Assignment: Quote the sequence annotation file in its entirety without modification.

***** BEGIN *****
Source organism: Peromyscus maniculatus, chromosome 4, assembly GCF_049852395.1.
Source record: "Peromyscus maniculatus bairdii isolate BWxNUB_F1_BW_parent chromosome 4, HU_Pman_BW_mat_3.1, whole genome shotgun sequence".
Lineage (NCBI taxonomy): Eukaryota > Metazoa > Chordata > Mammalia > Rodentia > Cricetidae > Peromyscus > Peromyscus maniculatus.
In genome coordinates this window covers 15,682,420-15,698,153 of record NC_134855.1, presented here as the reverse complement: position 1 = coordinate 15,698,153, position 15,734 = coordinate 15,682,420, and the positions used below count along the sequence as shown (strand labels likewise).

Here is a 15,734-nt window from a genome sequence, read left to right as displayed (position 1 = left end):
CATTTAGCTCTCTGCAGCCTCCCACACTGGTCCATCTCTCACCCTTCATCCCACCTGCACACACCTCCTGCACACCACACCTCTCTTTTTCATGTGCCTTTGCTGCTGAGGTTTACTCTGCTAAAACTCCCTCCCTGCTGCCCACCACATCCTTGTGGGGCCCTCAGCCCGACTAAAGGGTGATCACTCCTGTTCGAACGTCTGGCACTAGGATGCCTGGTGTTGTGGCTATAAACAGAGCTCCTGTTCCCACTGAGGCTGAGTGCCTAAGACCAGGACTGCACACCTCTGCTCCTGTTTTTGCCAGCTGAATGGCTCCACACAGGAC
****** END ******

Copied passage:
Source organism: Peromyscus maniculatus, chromosome 4, assembly GCF_049852395.1.
Source record: "Peromyscus maniculatus bairdii isolate BWxNUB_F1_BW_parent chromosome 4, HU_Pman_BW_mat_3.1, whole genome shotgun sequence".
Lineage (NCBI taxonomy): Eukaryota > Metazoa > Chordata > Mammalia > Rodentia > Cricetidae > Peromyscus > Peromyscus maniculatus.
In genome coordinates this window covers 15,682,420-15,698,153 of record NC_134855.1, presented here as the reverse complement: position 1 = coordinate 15,698,153, position 15,734 = coordinate 15,682,420, and the positions used below count along the sequence as shown (strand labels likewise).

Here is a 15,734-nt window from a genome sequence, read left to right as displayed (position 1 = left end):
CATTTAGCTCTCTGCAGCCTCCCACACTGGTCCATCTCTCACCCTTCATCCCACCTGCACACACCTCCTGCACACCACACCTCTCTTTTTCATGTGCCTTTGCTGCTGAGGTTTACTCTGCTAAAACTCCCTCCCTGCTGCCCACCACATCCTTGTGGGGCCCTCAGCCCGACTAAAGGGTGATCACTCCTGTTCGAACGTCTGGCACTAGGATGCCTGGTGTTGTGGCTATAAACAGAGCTCCTGTTCCCACTGAGGCTGAGTGCCTAAGACCAGGACTGCACACCTCTGCTCCTGTTTTTGCCAGCTGAATGGCTCCACACAGGAC